If it is desired that the display display the peak pressure achieved in the mold during each cycle, then peak detector 21 of FIG. 1 is utilized. This peak detector compares each incoming value from DC amplifier 10 with the previous value and furnishes an inhibit signal when the present value is less than the previous value. Thus the value displayed on the display means 42a-42d will be the peak pressure achieved in the mold during the injection process. Of course closing of switch 15 clears peak detector 21 so that the values during each measurement are independent of previously found values. It should be further noted that the above-described circuit can be utilized to measure time rather than frequency by interchanging the "frequency to be measured" and "time base frequency" signals.
In FIG. 3 the measuring process is illustrated with respect to an injection molding machine. The time axis is the abcissa while the coordinate represents the pressure existing in the mold. The pressure is zero during the time the mold is open, the molding product is removed and the mold is closed again for the next cycle. Upon activation of the hydraulic control, which is not shown in the Figures, the injection pressure is again applied to the plasticized mass so that the next cycle shown in FIG. 3 takes place. For each measurement (points y, y', etc.) switch 15 is closed opening switch 16. Switch 15 is opened again at the subsequent point x (x', x", etc.).
As shown in FIG. 4, the injection molding machine undergoes a temperature change of approximately 32°C within a time interval of approximately 5 minutes, during the start-up of the machine. The horizontal portions of each step indicate each measurement interval, the time period between the opening of switch 15 and the closing of the same, namely the time interval indicated by t in FIG. 3 being too small to be visible on FIG. 4. However it is this opening and subsequent closing of switch 15 and the corresponding action of switch 16 which causes the equipment to be temperature compensated.
FIG. 5 shows an embodiment of the present invention which is identical to that as shown in FIG. 1 except that a comparator 30' has been added which compares the output of counter 20 to a reference pressure signal furnishes on lines 24 (indicated as a single line). The reference pressure signal is furnished by setting selection switches 25, 26 and 27 to furnish a desired pressure value. When the two inputs of comparator 30' are equal or when the signal at the output of counter 20 exceeds the desired pressure furnished on lines 24, a control signal is furnished which causes the injection molding machine to switch from the injection pressure to a lower pressure. Except for the addition of units 30' and selection switches 25-27 the circuit of FIG. 5 is identical to that of FIG. 1.
FIG. 6 shows a digital volt meter which is based on the same principle of operation as the circuit of FIG. 1. In addition to switch 15, a switch 30 which is mechanically coupled therewith is provided. Switch 30 is connected to input 9 of DC amplifier 10 and connects this input alternately to ground potential and to the voltage to be measured, herein denoted by reference numeral 31. During the measuring interval switch 15 of course is closed and switch 30 connects the input 9 of DC amplifier 10 to the voltage to be measured. Both switch 15 and switch 30 are electronic switches which are controlled at a frequency derived from the frequency of oscillator 14 by subdivision. In a preferred embodiment the ratio is 1/1000.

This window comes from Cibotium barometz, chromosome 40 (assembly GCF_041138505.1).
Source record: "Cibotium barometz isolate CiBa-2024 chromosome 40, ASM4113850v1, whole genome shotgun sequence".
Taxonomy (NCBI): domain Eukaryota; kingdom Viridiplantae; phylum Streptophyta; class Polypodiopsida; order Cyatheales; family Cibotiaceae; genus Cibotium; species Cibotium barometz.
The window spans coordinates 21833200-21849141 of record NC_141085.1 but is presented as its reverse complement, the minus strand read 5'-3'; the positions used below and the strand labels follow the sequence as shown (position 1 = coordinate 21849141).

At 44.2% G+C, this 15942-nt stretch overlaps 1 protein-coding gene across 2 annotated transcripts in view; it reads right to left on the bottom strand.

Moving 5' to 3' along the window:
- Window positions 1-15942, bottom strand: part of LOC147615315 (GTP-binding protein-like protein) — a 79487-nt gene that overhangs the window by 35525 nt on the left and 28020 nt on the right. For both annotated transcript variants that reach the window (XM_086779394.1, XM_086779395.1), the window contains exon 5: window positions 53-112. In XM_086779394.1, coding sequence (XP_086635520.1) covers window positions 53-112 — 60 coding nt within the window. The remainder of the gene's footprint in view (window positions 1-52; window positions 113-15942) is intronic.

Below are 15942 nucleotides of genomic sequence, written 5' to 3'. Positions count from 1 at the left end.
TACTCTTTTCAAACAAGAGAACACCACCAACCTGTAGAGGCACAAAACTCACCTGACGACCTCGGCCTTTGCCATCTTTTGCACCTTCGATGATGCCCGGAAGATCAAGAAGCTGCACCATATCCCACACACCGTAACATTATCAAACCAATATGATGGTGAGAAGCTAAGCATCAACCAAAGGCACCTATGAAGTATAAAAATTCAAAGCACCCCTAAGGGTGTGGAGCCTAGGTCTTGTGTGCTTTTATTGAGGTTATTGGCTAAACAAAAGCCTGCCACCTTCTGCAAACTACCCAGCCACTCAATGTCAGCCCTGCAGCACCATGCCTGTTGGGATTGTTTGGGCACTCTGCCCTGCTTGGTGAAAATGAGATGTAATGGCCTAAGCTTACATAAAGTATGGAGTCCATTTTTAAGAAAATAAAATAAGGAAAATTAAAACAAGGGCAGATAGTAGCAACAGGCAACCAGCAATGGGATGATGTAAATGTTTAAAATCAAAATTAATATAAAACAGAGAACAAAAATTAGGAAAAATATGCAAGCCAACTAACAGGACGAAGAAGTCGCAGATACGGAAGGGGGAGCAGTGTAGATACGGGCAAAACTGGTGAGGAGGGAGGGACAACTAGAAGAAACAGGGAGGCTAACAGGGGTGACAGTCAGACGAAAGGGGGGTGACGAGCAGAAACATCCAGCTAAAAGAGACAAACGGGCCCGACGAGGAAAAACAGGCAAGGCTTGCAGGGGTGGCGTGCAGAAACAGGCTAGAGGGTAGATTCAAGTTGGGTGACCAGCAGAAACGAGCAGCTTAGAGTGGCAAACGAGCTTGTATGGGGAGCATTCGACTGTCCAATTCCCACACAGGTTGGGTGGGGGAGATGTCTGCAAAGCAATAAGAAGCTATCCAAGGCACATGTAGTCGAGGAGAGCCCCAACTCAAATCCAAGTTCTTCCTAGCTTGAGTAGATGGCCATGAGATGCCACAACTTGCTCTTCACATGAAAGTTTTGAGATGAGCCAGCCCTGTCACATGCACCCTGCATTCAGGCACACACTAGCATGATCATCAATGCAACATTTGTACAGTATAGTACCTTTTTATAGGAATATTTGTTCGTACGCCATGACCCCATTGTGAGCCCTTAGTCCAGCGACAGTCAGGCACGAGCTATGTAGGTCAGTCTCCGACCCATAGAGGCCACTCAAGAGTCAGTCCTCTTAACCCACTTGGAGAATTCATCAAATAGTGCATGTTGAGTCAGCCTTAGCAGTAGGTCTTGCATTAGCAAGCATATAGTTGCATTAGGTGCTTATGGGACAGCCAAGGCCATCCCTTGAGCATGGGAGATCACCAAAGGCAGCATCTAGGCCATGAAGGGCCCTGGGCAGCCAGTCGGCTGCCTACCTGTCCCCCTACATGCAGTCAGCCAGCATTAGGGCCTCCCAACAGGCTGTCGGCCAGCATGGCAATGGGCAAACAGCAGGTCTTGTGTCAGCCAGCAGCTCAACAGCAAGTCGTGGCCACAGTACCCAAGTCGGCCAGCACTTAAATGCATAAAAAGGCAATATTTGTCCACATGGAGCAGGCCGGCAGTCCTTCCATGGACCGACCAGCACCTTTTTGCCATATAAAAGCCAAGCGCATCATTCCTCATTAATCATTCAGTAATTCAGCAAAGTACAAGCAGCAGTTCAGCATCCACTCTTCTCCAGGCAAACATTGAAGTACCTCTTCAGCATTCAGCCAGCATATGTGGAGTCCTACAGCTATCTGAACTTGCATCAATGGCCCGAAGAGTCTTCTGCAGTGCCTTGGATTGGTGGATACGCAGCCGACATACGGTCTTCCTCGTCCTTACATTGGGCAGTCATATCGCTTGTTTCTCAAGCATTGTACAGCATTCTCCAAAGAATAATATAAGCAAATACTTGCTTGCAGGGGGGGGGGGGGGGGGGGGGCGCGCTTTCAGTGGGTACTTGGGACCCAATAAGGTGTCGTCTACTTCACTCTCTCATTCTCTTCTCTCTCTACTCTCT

All of the above embodiments clearly show that the circuit of the present invention provides a very versatile arrangement for carrying out measurements of a determined characteristic while compensating for other factors which might introduce errors into this measurement. Thus it is for example possible to measure the rise in pressure in a pressurized system at a particular point in time. This is possible because the initial pressure at any particular point in time will be compensated for by the compensating voltage upon opening of switch 15. Closing of switch 15 then allows the measurement of the pressure rise during the measurement time interval.
Numerous other applications of the system of the present invention will come to mind of one skilled in the art.
While the invention has been illustrated and described as embodied in particular circuit components and is applied to pressure and voltage measurements only, it is not to be limited to the details shown, since various modifications and circuit changes may be made withoug departing in any way from the spirit of the present invention.
Without further analysis, the foregoing will so fully reveal the gist of the present invention that others can by applying current knowledge readily adapt it for various applications without omitting features that, from the standpoint of prior art, fairly constitute essential characteristics of the generic or specific aspects of this invention.
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|U.S. Classification||73/708, 264/40.1, 324/130, 425/149|
|International Classification||G01D3/032, G01R19/32, G01R17/04, G01R19/00, G01L1/00|
|Cooperative Classification||G01D3/032, G01R17/04|
|European Classification||G01D3/032, G01R17/04|